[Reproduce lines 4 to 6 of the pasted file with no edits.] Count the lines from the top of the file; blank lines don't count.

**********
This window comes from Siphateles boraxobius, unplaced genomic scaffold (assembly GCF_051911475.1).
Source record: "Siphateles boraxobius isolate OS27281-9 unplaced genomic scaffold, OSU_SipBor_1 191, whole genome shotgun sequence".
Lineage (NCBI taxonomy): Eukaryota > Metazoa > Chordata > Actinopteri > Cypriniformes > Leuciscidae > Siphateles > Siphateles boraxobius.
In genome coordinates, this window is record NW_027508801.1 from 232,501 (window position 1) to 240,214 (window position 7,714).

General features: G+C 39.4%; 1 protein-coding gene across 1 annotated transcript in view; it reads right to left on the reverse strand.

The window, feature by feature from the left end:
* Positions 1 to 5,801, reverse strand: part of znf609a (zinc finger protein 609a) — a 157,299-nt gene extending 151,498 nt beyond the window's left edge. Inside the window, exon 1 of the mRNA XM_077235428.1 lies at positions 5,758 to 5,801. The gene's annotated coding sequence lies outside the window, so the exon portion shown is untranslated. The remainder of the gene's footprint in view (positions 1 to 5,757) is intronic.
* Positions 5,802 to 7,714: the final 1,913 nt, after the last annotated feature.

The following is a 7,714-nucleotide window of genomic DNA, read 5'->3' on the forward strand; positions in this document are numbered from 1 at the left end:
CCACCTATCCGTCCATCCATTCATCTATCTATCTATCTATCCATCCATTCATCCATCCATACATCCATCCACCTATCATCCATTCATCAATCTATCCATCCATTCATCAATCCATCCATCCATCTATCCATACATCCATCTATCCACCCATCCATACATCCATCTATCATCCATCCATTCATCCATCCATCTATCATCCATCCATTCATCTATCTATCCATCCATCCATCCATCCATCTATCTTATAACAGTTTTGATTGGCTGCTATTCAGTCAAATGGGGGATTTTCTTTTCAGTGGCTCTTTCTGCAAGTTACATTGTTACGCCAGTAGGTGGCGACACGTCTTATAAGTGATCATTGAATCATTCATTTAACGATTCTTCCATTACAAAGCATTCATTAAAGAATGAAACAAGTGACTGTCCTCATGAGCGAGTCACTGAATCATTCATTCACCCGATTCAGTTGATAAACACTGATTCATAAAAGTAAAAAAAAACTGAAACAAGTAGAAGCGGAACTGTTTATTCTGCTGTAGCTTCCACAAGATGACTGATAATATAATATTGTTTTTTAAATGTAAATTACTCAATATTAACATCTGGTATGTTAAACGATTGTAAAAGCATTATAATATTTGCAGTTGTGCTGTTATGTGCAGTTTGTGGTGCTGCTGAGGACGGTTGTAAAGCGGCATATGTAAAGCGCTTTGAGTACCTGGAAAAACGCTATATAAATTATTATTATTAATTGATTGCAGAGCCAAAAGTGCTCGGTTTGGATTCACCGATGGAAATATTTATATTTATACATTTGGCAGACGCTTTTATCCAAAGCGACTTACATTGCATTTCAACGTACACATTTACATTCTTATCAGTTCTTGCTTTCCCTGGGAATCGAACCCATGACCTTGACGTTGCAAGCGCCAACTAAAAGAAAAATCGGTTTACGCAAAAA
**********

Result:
In genome coordinates, this window is record NW_027508801.1 from 232,501 (window position 1) to 240,214 (window position 7,714).

General features: G+C 39.4%; 1 protein-coding gene across 1 annotated transcript in view; it reads right to left on the reverse strand.

The window, feature by feature from the left end: